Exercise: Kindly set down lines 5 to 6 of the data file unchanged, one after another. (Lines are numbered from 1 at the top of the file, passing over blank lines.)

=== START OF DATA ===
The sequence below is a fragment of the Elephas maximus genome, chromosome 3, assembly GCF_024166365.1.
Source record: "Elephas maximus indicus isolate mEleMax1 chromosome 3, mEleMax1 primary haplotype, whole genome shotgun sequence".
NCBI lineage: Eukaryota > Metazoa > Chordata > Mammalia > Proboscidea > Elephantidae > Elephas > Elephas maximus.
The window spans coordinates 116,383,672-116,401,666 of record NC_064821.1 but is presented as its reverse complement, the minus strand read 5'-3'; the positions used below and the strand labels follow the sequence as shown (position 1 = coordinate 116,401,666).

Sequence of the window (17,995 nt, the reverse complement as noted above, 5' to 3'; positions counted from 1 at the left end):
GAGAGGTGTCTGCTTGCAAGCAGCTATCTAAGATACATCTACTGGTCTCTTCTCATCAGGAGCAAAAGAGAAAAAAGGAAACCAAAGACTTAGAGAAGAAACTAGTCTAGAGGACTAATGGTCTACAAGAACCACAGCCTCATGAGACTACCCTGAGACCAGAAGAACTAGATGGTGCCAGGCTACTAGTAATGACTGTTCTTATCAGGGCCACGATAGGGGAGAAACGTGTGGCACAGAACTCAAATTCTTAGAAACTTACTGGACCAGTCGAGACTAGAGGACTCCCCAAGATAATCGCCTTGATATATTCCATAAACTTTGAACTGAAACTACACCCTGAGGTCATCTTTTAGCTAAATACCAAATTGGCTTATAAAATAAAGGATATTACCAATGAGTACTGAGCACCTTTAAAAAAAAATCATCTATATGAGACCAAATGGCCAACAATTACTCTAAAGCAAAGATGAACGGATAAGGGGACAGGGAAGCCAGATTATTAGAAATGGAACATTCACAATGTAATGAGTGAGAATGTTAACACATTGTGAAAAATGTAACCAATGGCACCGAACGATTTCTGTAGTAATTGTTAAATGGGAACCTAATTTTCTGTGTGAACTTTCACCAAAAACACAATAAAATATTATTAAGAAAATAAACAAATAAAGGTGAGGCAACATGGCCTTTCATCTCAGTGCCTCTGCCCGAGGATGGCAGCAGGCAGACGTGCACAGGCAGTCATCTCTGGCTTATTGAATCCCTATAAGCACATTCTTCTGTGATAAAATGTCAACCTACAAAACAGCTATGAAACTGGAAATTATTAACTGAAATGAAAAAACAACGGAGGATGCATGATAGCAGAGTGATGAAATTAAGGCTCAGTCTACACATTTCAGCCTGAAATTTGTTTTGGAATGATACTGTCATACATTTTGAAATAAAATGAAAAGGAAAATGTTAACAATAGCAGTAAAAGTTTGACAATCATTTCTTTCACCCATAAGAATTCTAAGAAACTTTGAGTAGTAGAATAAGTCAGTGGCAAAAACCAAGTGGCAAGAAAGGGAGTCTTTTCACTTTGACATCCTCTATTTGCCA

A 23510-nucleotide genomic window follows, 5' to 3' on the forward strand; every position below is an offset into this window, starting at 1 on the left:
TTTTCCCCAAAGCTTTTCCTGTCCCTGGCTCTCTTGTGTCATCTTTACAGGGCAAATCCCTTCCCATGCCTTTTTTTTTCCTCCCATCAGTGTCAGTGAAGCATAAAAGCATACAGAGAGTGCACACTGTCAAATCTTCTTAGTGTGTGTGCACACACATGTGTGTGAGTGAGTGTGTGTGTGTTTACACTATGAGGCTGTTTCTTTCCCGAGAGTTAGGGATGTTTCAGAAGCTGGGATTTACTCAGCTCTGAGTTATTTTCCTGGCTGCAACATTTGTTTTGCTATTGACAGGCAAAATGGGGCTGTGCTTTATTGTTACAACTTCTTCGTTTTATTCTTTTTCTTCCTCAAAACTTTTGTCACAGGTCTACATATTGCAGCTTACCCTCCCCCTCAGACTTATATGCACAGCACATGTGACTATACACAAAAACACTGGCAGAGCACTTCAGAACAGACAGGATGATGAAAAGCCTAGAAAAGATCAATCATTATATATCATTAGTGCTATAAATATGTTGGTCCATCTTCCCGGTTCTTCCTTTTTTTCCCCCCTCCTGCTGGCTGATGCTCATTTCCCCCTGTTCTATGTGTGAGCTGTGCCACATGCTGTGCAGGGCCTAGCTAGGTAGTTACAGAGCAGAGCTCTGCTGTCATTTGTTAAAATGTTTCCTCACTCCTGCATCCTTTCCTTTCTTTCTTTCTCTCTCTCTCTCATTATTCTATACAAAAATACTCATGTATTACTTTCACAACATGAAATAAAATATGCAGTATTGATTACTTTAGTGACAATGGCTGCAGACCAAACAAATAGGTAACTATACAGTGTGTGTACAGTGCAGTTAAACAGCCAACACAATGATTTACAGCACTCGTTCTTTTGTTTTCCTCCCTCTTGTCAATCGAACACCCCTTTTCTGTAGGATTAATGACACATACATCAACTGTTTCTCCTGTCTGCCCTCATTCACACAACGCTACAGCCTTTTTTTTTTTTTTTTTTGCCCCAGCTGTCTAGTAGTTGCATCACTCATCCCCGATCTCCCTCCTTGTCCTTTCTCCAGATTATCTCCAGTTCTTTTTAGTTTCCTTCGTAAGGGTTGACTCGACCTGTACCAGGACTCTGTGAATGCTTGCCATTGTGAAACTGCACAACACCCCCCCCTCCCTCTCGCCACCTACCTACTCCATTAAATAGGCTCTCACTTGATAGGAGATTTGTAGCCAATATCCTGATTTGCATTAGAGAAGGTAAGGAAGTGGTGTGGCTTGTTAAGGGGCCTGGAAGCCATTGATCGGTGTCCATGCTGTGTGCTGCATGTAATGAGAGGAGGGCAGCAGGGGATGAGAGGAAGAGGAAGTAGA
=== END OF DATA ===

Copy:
Sequence of the window (17,995 nt, the reverse complement as noted above, 5' to 3'; positions counted from 1 at the left end):
GAGAGGTGTCTGCTTGCAAGCAGCTATCTAAGATACATCTACTGGTCTCTTCTCATCAGGAGCAAAAGAGAAAAAAGGAAACCAAAGACTTAGAGAAGAAACTAGTCTAGAGGACTAATGGTCTACAAGAACCACAGCCTCATGAGACTACCCTGAGACCAGAAGAACTAGATGGTGCCAGGCTACTAGTAATGACTGTTCTTATCAGGGCCACGATAGGGGAGAAACGTGTGGCACAGAACTCAAATTCTTAGAAACTTACTGGACCAGTCGAGACTAGAGGACTCCCCAAGATAATCGCCTTGATATATTCCATAAACTTTGAACTGAAACTACACCCTGAGGTCATCTTTTAGCTAAATACCAAATTGGCTTATAAAATAAAGGATATTACCAATGAGTACTGAGCACCTTTAAAAAAAAATCATCTATATGAGACCAAATGGCCAACAATTACTCTAAAGCAAAGATGAACGGATAAGGGGACAGGGAAGCCAGATTATTAGAAATGGAACATTCACAATGTAATGAGTGAGAATGTTAACACATTGTGAAAAATGTAACCAATGGCACCGAACGATTTCTGTAGTAATTGTTAAATGGGAACCTAATTTTCTGTGTGAACTTTCACCAAAAACACAATAAAATATTATTAAGAAAATAAACAAATAAAGGTGAGGCAACATGGCCTTTCATCTCAGTGCCTCTGCCCGAGGATGGCAGCAGGCAGACGTGCACAGGCAGTCATCTCTGGCTTATTGAATCCCTATAAGCACATTCTTCTGTGATAAAATGTCAACCTACAAAACAGCTATGAAACTGGAAATTATTAACTGAAATGAAAAAACAACGGAGGATGCATGATAGCAGAGTGATGAAATTAAGGCTCAGTCTACACATTTCAGCCTGAAATTTGTTTTGGAATGATACTGTCATACATTTTGAAATAAAATGAAAAGGAAAATGTTAACAATAGCAGTAAAAGTTTGACAATCATTTCTTTCACCCATAAGAATTCTAAGAAACTTTGAGTAGTAGAATAAGTCAGTGGCAAAAACCAAGTGGCAAGAAAGGGAGTCTTTTCACTTTGACATCCTCTATTTGCCA